Thursday, May 13, 2010

Gold ATM debuts in Abu Dhabi;swap desks get spinned off, wall st investigation

Today’s Top Stories

· Europe - Activity in Continental Europe is on the light side today as much of the continent (inc. Germany, France, Austria, Sweden and Switzerland) celebrate the Ascension Day holiday, although most markets are still open for trading.

· The ECB published its monthly bulletin this morning and said that the “latest information has also confirmed that the economic recovery in the euro area continued in the early months of 2010.”

· On the sovereign front, Portugal agreed on tax hikes to help the budget and followed Spain’s announcement of add’l austerity measures yesterday. The FT Alphaville has an article on the ECB bond buys and says that so far, the ECB’s purchases have been mostly Greek, Portuguese, and Irish debt.

· Eurozone eco data out overnight disappointed w/Greece’s unemployment rate increasing in Feb vs. Jan, UK Consumer Confidence making just a small rebound after Apr.’s large drop and the UK trade deficit widening  more than expected.

· In Asia, China rose over 2%, shrugging off a number of negative headlines inc. a WSJ story that China’s cabinet has approved proposals by the nation's 4 largest listed banks to raise US$42B and reports that Shanghai’s municipal government may levy additional property taxes. In Australia, employment figures came in better than expected w/the country adding 33.7K jobs vs. St. 22.5K and in Japan the Current Accounts Surplus widened even more than expected.

· Wall St investigations – three articles this morning talking about how inquiries are widening; WSJ and Fox Business say more firms being looked at re CDO practices; NYT says Wall St firms being invesigated to see if they misled rating agencies to secure better ratings (the NYT article may be viewed as a mild pos. for the rating agencies). 

· CSCO - some quick takeaways from the Q & call: 1) Q itself fine (revs beat print St but a bit light of actual expectations; EPS, even ex higher tax rate, beat; GMs better w/op margins more inline); 2) outlook a bit disappointing….revs a touch light of actual ests….margins guided a touch light of print ests and received a lot of attention during Q&A (mgmt says margins still within their range and that nothing unusual going on); 3) balance sheet inventory was flattish Q/Q but their inventory purchase commitments were up 30% Q/Q (which may raise worries about OEM inventories building); 4) on Europe, Chambers didn’t sound worried (see below for details); 5) CSCO says lead times for their own products improved in the Q and CSCO says will get better in Jul-end Q.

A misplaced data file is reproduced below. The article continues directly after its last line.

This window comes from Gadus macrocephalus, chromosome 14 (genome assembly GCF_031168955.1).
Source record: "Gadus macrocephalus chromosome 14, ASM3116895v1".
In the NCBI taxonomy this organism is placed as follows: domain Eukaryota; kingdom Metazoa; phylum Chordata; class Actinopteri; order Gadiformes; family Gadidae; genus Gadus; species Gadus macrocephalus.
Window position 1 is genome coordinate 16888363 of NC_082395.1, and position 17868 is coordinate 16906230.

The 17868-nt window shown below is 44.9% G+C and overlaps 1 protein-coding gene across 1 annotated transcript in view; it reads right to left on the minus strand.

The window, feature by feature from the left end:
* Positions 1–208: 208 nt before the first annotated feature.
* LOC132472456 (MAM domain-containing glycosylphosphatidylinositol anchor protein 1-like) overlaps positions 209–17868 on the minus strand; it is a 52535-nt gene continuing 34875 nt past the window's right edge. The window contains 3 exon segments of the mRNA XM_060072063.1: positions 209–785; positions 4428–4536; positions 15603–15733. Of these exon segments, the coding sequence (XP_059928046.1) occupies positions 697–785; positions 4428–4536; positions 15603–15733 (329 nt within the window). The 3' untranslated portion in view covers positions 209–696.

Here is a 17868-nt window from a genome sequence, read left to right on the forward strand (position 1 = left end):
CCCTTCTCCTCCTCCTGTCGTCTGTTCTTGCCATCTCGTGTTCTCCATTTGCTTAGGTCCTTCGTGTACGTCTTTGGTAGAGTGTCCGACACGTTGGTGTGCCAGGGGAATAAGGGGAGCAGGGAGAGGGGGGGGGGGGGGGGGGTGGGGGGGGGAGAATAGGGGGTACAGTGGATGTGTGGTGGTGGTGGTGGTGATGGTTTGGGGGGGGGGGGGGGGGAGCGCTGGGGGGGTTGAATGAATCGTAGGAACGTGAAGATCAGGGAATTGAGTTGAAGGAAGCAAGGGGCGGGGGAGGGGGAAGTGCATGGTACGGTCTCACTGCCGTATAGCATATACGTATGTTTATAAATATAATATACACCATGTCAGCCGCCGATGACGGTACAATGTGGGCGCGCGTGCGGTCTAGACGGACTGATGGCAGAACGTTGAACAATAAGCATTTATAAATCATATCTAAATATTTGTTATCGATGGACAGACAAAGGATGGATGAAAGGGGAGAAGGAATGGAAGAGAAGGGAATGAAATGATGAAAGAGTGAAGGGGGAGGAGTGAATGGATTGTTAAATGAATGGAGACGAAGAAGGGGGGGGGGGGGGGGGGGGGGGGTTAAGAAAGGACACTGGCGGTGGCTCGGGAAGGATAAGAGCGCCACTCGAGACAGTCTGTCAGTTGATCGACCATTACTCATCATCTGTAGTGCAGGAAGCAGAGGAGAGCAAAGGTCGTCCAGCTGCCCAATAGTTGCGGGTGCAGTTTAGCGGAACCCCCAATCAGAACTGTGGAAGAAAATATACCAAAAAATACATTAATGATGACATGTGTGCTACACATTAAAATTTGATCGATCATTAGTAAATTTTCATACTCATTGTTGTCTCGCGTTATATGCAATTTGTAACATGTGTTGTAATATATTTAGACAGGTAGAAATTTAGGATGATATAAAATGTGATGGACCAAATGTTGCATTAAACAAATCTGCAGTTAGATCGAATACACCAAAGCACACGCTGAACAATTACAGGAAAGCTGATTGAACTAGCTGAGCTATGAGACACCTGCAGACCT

· Tech M&A – SAP buying SY; IBM says will pick up pace of deals

· DSG Int’l – Europe’s #2 electronics retailer says the World Cup is going to be like Christmas – co says it expects to sell as many televisions for the soccer World Cup as it does in the run-up to Christmas; "Basically in a World Cup we sell the same amount of televisions we sell at peak trading (Christmas),"  – Reuters 

· foreclosure activity - update from RealtyTrac - foreclosure filings came in -9% M/M and -2% Y/Y; first Y/Y decline in history of survey; signals that foreclosure activity has started to plateau 

· Swaps vote – the Lincoln provision that would force banks to spin off their swaps desks hasn’t been introduced as an amendment to the Dodd bill yet and it probably won’t until after Sen Lincoln’s primary on May 18. 

· S&P methodology changes – S&P Tues night announced eligibility criteria changes for inclusion in the S&P US index family. The new rules allow companies that are incorporated outside of the US (for tax purposes) to be eligible for inclusion in the S&P US indices.  JPMorgan’s M Moon has published a list of companies that could be potential additions to the SP500 as a result of this change. 

· BP hopeful it can shut off GOM spill in weeks rather than months.  The plan involves a blowout preventer.  NYT/CNBC. 

· Gold ATM debuts in Abu Dhabi – a hotel there has installed a new ATM that will allow users to withdraw gold instead of paper currency (CNBC)  

No comments:

Post a Comment